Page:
the stockade. Two of these guns were inside of our own earthworks, one howitzer on the southwest and one on the north, and commenced shelling our position. Sixteen shells were fired, one passing through the depot, near a large quantity of ammunition, but did not explode. At this time they could have leveled the stockade, depot, and all in thirty minutes, and probably killed and wounded a large portion of our men, while we could have done them no damage, being armed only with old guns, without bayonets, and therefore unable to make a charge.
Seeing that we were completely in their power, and had done all the damage to them we could, I called a council of officers. They were unanimous for surrender. Had there been the least chance, or gad the cavalry continued the fight, we should have held out; but as we could do nothing it was deemed prudent to surrender and save the lives of the men. The question of surrender was one of time only. They would have had the place, without the loss of another man, in thirty minutes. The terms of the surrender were "unconditional", but General Forrest admitted us to our paroles the next morning, sending the Tennessee troops immediately home and others to Columbus under a flag of truce.
I would bear testimony to the efficiency and bearing of the following officers in preparing and conducting the defense: Colonel Hawkins, of the Second West Tennessee Cavalry; Major Chapman (although very much out of health) and Captain Cowen, of the One hundred and twenty-second Illinois Infantry; Captain Hawkins, Captain Belew, Lieutenant Allender, Lieutenant Hawkins, and Lieutenant Robinson, of the Second West Tennessee Cavalry, and Lieutenant Godspeed, my adjutant, and especially Lieutenant Hanford, post quartermaster, of the Fourth Illinois Cavalry, as also the bravery of the men. And I can assure them that our humiliation was not produced from a want of vigilance or the necessary precaution on our part, but from causes entirely out of our control.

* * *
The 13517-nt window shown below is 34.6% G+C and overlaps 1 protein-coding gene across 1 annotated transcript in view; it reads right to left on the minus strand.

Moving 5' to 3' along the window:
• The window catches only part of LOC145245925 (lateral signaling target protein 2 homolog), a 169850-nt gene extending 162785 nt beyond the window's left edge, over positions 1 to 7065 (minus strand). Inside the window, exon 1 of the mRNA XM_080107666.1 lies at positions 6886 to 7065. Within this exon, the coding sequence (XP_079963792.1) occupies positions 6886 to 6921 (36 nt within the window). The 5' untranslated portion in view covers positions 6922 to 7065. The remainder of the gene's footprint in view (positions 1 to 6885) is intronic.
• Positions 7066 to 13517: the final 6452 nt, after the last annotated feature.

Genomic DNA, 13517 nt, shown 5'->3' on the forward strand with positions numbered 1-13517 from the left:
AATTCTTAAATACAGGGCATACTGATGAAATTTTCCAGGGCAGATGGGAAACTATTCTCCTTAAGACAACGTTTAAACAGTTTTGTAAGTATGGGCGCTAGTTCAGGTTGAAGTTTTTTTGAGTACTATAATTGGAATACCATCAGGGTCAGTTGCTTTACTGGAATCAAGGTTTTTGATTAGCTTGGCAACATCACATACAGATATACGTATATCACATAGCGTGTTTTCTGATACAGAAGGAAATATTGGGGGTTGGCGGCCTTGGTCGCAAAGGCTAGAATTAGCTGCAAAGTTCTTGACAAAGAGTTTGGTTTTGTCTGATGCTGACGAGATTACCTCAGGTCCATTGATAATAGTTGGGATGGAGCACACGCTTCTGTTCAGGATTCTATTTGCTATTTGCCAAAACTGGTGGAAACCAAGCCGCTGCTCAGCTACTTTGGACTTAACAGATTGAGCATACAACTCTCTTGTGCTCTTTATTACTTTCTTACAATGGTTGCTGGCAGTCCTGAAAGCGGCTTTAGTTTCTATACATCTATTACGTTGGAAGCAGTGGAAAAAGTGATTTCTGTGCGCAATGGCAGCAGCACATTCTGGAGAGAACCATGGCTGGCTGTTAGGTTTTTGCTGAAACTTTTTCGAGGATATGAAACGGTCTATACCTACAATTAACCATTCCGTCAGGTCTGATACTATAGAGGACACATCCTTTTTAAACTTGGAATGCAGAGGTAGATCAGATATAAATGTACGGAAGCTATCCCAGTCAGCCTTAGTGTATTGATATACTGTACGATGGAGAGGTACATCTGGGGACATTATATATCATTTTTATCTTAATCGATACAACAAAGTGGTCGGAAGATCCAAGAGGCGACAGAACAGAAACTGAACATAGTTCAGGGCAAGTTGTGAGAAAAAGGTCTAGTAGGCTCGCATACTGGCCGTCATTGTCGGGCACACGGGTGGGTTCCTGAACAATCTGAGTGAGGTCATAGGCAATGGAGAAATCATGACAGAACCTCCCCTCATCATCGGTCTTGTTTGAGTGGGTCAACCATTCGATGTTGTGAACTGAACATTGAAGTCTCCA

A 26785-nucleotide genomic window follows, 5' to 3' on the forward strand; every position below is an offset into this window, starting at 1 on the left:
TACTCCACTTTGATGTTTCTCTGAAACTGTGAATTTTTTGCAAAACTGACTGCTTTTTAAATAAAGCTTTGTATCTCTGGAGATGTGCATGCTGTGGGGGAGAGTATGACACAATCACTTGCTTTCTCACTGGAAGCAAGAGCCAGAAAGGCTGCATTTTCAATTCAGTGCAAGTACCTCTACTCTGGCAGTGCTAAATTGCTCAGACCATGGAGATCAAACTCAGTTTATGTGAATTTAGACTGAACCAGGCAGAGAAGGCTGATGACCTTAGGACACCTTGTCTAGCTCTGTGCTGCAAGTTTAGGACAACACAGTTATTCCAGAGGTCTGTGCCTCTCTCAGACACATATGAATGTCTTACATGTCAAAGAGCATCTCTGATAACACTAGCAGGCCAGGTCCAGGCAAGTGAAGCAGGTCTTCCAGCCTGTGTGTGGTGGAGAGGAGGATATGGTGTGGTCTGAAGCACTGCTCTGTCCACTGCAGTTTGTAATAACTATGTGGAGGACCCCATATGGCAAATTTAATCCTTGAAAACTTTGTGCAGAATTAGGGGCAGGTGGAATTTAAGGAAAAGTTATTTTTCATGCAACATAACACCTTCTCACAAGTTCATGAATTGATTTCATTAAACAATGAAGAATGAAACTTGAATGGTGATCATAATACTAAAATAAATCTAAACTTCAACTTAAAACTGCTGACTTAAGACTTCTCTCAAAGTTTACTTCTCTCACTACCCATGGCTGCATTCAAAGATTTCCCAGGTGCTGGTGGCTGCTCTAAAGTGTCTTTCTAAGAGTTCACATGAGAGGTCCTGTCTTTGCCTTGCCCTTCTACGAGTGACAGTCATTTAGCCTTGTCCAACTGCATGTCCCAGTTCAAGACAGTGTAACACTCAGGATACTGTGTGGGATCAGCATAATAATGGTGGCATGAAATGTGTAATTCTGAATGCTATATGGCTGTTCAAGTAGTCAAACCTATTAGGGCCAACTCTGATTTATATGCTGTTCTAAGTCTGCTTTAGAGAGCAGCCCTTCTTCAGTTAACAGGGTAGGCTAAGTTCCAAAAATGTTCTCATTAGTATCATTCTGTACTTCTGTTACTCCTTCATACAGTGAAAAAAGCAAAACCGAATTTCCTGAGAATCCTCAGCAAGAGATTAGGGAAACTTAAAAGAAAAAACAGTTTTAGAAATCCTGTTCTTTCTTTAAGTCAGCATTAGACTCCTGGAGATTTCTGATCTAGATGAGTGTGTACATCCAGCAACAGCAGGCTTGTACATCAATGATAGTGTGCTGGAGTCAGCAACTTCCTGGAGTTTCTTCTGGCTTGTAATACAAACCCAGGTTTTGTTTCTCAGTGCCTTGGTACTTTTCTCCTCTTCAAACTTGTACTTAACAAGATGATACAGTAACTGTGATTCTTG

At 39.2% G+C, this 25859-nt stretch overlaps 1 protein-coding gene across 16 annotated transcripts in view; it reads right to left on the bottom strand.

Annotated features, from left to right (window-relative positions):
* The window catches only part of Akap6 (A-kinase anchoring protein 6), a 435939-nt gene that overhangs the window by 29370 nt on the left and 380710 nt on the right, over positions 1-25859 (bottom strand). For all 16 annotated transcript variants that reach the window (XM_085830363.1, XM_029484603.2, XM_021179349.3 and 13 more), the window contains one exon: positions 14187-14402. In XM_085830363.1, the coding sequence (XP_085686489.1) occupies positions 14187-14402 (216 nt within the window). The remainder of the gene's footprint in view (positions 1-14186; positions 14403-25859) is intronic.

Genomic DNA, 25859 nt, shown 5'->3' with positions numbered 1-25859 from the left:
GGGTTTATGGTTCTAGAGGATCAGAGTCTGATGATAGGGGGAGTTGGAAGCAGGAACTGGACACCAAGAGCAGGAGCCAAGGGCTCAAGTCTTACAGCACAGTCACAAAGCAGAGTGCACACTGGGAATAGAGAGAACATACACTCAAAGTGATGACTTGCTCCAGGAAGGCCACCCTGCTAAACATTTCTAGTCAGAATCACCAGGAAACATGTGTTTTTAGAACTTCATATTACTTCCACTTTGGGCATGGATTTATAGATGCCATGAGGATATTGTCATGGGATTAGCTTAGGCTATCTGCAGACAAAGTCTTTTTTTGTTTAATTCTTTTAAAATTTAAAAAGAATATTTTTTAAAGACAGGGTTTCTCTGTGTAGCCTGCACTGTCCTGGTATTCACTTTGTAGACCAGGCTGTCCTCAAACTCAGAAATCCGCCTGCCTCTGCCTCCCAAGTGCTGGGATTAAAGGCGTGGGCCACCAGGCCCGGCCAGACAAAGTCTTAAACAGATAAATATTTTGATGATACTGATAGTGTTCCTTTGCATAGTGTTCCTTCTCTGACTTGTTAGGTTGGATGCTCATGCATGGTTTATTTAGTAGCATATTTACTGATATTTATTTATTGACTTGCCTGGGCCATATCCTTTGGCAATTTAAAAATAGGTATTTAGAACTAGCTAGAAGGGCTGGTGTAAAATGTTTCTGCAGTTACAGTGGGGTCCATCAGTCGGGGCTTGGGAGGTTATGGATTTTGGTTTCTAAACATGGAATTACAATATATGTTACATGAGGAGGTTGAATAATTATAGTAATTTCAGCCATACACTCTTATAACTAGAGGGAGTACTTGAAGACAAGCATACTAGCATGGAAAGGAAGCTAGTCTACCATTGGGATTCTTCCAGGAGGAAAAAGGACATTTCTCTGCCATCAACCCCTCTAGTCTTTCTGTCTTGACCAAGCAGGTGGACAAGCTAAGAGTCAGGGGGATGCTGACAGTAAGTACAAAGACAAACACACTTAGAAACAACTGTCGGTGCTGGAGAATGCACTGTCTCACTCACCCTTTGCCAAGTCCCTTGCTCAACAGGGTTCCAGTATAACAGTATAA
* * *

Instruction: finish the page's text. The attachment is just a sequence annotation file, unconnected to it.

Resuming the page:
Of the taking of Humboldt, also under my command, I know but little. All the effective men were withdrawn to Jackson. The sick and convalescents blew up and burned the magazine and then surrendered. I am informed that at the time of the surrender the highest officer present was a corporal of the Eighty-first Illinois Infantry.
The loss of the enemy, from the best information we could obtain from themselves, was 17 killed and 50 wounded. Our loss was 1 killed (a private of the One hundred and twenty-second Illinois Infantry), but none wounded.
The enemy burned the depots at Trenton and Humboldt and all the stores on hand that they could not carry away.
Very respectfully, your obedient servant,
Number 8. Reports of Colonel George P. Ihrie, U. S. Army, of capture of Trenton and skirmish at Railroad Crossing, Forked Deer River.
SAINT LOUIS, MO., December 31, 1862.
COLONEL: I herewith submit an official report of the saving of two Government trains, with heavy mails and very large amount of private